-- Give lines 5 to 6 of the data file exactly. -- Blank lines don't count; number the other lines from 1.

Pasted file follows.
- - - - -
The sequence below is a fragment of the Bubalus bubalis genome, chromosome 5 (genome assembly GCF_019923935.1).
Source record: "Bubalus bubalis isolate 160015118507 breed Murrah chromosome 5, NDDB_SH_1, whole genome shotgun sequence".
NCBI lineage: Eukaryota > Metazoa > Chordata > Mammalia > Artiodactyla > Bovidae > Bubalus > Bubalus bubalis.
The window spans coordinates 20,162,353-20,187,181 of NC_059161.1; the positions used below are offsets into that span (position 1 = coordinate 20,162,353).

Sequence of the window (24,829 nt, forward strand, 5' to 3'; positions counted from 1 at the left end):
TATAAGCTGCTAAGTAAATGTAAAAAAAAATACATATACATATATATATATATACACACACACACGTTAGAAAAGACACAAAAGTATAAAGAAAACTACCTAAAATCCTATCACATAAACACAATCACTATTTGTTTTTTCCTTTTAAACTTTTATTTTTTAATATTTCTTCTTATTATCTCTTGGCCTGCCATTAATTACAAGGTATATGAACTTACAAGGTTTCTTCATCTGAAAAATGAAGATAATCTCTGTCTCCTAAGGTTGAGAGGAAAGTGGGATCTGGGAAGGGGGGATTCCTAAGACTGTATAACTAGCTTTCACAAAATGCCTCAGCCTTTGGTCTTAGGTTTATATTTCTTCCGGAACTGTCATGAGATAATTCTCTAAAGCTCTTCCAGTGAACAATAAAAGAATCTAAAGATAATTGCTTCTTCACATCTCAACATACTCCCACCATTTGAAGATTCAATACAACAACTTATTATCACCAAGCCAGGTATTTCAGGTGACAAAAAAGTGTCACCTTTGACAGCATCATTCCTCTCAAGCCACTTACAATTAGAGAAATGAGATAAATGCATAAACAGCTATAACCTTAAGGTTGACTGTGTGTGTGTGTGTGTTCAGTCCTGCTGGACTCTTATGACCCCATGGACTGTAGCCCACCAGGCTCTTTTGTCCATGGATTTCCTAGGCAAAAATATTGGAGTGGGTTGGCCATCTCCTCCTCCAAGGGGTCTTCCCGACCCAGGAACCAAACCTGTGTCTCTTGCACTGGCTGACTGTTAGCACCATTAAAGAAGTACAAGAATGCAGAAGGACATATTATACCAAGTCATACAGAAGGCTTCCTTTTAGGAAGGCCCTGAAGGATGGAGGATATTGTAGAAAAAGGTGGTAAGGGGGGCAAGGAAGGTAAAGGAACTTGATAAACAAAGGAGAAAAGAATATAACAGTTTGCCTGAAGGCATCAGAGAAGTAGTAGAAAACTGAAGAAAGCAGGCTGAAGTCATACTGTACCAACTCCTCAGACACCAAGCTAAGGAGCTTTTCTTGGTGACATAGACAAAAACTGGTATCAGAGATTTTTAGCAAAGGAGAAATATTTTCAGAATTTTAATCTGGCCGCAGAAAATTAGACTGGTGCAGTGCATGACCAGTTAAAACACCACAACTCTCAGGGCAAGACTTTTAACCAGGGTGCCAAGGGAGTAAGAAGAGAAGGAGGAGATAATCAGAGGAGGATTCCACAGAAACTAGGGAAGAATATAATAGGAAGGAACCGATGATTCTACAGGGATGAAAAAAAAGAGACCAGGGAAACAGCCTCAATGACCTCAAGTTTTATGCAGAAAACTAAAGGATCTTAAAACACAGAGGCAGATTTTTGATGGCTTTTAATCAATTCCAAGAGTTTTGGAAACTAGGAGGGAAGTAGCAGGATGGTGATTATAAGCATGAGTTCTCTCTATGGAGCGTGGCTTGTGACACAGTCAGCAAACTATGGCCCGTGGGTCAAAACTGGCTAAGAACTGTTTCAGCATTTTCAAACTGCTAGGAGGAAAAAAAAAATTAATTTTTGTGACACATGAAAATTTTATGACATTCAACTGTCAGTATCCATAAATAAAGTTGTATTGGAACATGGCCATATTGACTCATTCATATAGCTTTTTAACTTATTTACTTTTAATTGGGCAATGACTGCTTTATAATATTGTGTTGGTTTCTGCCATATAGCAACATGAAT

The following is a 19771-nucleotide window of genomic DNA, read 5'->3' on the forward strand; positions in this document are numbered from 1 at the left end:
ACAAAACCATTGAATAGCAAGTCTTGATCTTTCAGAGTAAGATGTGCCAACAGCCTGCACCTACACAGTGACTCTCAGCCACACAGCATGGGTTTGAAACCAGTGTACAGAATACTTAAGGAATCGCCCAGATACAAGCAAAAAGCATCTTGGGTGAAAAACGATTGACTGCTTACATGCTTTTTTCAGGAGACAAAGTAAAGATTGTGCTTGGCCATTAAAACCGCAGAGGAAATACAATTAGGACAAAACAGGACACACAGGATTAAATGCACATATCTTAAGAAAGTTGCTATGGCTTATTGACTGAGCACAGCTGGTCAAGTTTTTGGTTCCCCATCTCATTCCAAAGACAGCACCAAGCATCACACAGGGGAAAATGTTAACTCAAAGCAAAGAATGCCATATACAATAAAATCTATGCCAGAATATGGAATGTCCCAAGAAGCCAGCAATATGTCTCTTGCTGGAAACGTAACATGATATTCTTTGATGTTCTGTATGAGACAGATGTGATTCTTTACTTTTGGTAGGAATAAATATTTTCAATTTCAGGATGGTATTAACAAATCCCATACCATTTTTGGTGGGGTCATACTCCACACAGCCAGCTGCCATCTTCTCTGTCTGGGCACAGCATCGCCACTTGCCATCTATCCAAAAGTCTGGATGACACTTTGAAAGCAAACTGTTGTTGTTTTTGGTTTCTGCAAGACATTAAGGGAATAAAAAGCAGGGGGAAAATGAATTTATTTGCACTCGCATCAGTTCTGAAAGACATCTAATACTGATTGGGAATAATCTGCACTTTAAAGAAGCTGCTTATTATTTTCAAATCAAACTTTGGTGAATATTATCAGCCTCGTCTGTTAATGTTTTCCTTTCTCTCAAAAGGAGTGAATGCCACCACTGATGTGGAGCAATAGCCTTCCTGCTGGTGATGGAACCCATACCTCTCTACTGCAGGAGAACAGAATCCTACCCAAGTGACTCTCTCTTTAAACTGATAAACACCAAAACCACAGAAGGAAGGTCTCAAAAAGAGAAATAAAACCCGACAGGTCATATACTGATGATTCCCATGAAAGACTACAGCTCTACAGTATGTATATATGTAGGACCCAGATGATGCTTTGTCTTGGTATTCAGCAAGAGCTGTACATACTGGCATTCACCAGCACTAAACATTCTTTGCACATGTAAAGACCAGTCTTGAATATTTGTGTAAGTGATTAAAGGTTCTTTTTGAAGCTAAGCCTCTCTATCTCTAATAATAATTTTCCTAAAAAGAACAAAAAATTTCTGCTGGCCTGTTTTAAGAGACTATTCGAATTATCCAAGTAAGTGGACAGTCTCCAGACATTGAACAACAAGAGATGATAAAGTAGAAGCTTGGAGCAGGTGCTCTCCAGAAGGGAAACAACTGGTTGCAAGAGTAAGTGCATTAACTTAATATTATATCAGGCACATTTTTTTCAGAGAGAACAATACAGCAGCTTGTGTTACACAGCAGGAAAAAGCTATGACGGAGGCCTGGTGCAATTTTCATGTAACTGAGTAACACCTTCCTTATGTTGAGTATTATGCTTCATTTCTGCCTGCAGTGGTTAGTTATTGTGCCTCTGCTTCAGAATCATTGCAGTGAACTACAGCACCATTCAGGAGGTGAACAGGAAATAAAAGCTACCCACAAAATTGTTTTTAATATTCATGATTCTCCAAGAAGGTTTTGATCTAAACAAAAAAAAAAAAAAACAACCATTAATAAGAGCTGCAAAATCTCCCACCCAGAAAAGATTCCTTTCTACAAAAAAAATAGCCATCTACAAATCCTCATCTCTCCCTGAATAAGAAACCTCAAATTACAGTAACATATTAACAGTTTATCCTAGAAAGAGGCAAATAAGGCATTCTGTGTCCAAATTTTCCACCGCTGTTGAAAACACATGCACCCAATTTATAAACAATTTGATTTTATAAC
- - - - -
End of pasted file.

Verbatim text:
Sequence of the window (24,829 nt, forward strand, 5' to 3'; positions counted from 1 at the left end):
TATAAGCTGCTAAGTAAATGTAAAAAAAAATACATATACATATATATATATATACACACACACACGTTAGAAAAGACACAAAAGTATAAAGAAAACTACCTAAAATCCTATCACATAAACACAATCACTATTTGTTTTTTCCTTTTAAACTTTTATTTTTTAATATTTCTTCTTATTATCTCTTGGCCTGCCATTAATTACAAGGTATATGAACTTACAAGGTTTCTTCATCTGAAAAATGAAGATAATCTCTGTCTCCTAAGGTTGAGAGGAAAGTGGGATCTGGGAAGGGGGGATTCCTAAGACTGTATAACTAGCTTTCACAAAATGCCTCAGCCTTTGGTCTTAGGTTTATATTTCTTCCGGAACTGTCATGAGATAATTCTCTAAAGCTCTTCCAGTGAACAATAAAAGAATCTAAAGATAATTGCTTCTTCACATCTCAACATACTCCCACCATTTGAAGATTCAATACAACAACTTATTATCACCAAGCCAGGTATTTCAGGTGACAAAAAAGTGTCACCTTTGACAGCATCATTCCTCTCAAGCCACTTACAATTAGAGAAATGAGATAAATGCATAAACAGCTATAACCTTAAGGTTGACTGTGTGTGTGTGTGTGTTCAGTCCTGCTGGACTCTTATGACCCCATGGACTGTAGCCCACCAGGCTCTTTTGTCCATGGATTTCCTAGGCAAAAATATTGGAGTGGGTTGGCCATCTCCTCCTCCAAGGGGTCTTCCCGACCCAGGAACCAAACCTGTGTCTCTTGCACTGGCTGACTGTTAGCACCATTAAAGAAGTACAAGAATGCAGAAGGACATATTATACCAAGTCATACAGAAGGCTTCCTTTTAGGAAGGCCCTGAAGGATGGAGGATATTGTAGAAAAAGGTGGTAAGGGGGGCAAGGAAGGTAAAGGAACTTGATAAACAAAGGAGAAAAGAATATAACAGTTTGCCTGAAGGCATCAGAGAAGTAGTAGAAAACTGAAGAAAGCAGGCTGAAGTCATACTGTACCAACTCCTCAGACACCAAGCTAAGGAGCTTTTCTTGGTGACATAGACAAAAACTGGTATCAGAGATTTTTAGCAAAGGAGAAATATTTTCAGAATTTTAATCTGGCCGCAGAAAATTAGACTGGTGCAGTGCATGACCAGTTAAAACACCACAACTCTCAGGGCAAGACTTTTAACCAGGGTGCCAAGGGAGTAAGAAGAGAAGGAGGAGATAATCAGAGGAGGATTCCACAGAAACTAGGGAAGAATATAATAGGAAGGAACCGATGATTCTACAGGGATGAAAAAAAAGAGACCAGGGAAACAGCCTCAATGACCTCAAGTTTTATGCAGAAAACTAAAGGATCTTAAAACACAGAGGCAGATTTTTGATGGCTTTTAATCAATTCCAAGAGTTTTGGAAACTAGGAGGGAAGTAGCAGGATGGTGATTATAAGCATGAGTTCTCTCTATGGAGCGTGGCTTGTGACACAGTCAGCAAACTATGGCCCGTGGGTCAAAACTGGCTAAGAACTGTTTCAGCATTTTCAAACTGCTAGGAGGAAAAAAAAAATTAATTTTTGTGACACATGAAAATTTTATGACATTCAACTGTCAGTATCCATAAATAAAGTTGTATTGGAACATGGCCATATTGACTCATTCATATAGCTTTTTAACTTATTTACTTTTAATTGGGCAATGACTGCTTTATAATATTGTGTTGGTTTCTGCCATATAGCAACATGAAT